Thursday, 6 July 2017

Book Review: The Stolen Girls by Patricia Gibney: DI Lottie Parker Book 2.

It is DI Lottie Parker's first day back at work after after a traumatic ordeal and things are not going well. Already late to work, she finds a young woman and her child on her doorstep. The stranger does not have much English and hands Lottie a letter before disappearing as quickly as she appeared. Not long after her work day begins, the station is awash with activity as the body of a pregnant girl is found by a road maintenance worker. Before long, another body is discovered, and a local teenager has been reported missing. DI Parker and her team find themselves struggling to identify the girls and just how they are connected...

Patricia Gibney has a knack of opening her novels with a bang. Her prologues are tense and gruesome, dragging the reader in by the scruff of the neck. This book opens with a harrowing scene from war-torn Kosovo, 1999. A young boy watches in horror as his mother and sister are brutally attacked while he hides in fear. In the main body of the story, Lottie is ignoring the needs of her children and by throwing herself into to the difficult case, she misses some vital signs of serious problems at home. She forgets her son's counselling sessions; leaves her troubled daughter in charge of her two younger siblings and has reverted back to the take-away dinners. Even the obvious distress of her two girls seems to wash over her, as she worries about the unidentified bodies.

 A direct provision centre, for refugees, is causing Lottie some concern and she confronts the manager but with no effect. The plot thickens, but with no names and no leads, it makes Lottie's job even harder. The case seems to have links to human trafficking and there is an added element of the return of a well-known gangster to the midland town of Ragmullen. DS Boyd is once again on-hand to support his boss, but the previous spark between them is now not much more than Lottie talking down to him as he tries to show his support. Add in the politically incorrect and socially immoral DS Kirby and the office is not the most pleasant place to be.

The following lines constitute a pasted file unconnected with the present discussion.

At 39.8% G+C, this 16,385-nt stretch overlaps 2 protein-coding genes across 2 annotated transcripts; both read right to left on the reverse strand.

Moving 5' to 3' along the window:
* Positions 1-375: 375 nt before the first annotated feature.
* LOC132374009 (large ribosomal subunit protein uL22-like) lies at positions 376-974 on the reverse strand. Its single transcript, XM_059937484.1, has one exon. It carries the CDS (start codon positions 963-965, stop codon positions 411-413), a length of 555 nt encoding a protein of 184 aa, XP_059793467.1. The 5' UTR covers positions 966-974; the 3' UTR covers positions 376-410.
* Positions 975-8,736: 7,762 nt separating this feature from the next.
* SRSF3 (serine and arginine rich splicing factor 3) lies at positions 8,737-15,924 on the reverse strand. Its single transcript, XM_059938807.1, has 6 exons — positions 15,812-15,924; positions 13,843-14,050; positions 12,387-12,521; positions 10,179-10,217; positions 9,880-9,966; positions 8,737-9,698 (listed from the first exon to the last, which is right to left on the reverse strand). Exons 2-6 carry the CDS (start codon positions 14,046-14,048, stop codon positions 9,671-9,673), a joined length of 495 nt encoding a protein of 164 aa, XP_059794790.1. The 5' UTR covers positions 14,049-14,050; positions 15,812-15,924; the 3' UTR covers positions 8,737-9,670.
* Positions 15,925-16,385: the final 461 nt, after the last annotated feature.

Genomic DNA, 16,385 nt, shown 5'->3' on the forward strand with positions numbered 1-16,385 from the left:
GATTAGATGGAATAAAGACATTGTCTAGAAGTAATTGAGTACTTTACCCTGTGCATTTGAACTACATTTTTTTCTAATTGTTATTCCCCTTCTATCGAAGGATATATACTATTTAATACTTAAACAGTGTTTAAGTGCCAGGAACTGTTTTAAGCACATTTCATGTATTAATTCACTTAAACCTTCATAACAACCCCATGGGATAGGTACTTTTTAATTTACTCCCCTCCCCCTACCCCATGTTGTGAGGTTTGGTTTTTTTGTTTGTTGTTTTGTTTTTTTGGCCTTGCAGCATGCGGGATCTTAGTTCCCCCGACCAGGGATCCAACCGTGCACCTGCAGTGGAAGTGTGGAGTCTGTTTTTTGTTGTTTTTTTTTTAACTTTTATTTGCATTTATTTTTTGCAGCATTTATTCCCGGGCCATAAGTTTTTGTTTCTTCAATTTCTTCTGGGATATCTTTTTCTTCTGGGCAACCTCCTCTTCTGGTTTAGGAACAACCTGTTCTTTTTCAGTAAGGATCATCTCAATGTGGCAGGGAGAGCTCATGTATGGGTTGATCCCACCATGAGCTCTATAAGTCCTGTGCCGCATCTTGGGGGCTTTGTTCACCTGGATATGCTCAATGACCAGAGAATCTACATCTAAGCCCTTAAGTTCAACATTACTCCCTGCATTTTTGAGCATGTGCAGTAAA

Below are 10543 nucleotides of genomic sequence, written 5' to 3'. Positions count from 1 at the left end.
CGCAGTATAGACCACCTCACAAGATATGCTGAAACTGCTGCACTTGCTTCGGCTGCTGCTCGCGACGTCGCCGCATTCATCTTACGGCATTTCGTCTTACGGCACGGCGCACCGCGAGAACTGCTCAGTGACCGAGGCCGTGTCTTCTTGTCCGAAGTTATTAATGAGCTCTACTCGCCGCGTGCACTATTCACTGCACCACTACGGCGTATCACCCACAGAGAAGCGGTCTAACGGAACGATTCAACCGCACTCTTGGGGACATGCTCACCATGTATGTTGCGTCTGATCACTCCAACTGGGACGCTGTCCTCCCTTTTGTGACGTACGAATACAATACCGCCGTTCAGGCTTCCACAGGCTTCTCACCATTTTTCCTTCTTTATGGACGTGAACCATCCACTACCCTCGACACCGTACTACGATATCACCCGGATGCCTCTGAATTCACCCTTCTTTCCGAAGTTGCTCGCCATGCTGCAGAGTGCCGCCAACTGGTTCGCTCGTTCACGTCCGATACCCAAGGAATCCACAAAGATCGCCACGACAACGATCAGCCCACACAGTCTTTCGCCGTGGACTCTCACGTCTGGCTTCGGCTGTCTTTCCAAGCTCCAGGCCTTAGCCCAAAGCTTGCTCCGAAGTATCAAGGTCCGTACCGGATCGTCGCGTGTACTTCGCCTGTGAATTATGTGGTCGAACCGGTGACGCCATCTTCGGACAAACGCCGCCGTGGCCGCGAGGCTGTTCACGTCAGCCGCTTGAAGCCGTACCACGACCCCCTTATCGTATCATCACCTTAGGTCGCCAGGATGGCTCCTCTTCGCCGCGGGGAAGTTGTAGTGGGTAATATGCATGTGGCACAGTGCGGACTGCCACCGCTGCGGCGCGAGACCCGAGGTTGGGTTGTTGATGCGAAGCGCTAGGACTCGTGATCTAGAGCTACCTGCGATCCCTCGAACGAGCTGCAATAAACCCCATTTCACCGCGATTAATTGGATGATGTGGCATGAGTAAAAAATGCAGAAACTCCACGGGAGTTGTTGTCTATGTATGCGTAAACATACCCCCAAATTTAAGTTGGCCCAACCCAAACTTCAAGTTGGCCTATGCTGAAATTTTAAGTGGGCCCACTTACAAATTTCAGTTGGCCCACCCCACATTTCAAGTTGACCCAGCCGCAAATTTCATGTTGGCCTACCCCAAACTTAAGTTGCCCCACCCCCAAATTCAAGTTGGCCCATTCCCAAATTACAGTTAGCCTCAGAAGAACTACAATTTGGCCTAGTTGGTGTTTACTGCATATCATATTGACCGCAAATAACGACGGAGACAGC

This is a page-turning thriller, with a very interesting story-line.  While the themes explored are difficult ones, they are based on fact and it is hard not draw comparisons with the treatment of refugees and the ongoing issues surrounding human trafficking today. This may be a fictional story, set in a fictional town, but there are towns like this all over Ireland, Europe and beyond. There are many, many unidentified bodies yet to be claimed and many people making money on the back of undocumented immigrants. Hopefully, by book three,  Lottie will see the error in thinking her children can manage without her and start to listen to their voices as much as her caseload. She is a great character, but in fear of losing her likability.  


Patricia yearned to be a writer after reading Enid Blyton and Carolyn Keene and even wanted to be Nancy Drew when grew up. She has now grown up (she thinks) but the closest she’s come to Nancy Drew is writing crime!
In 2009, after her husband died, she retired from my job and started writing seriously. Fascinated by people and their quirky characteristics, she always carries a notebook to scribble down observations.
Patricia also loves to paint in watercolour and live in the Irish midlands with her children.

The Stolen Girls is published by Bookouture and is available in PB and ebook format. You can order yours via amazon link below:
I received a copy of this title, via netgalley, for review purposes.

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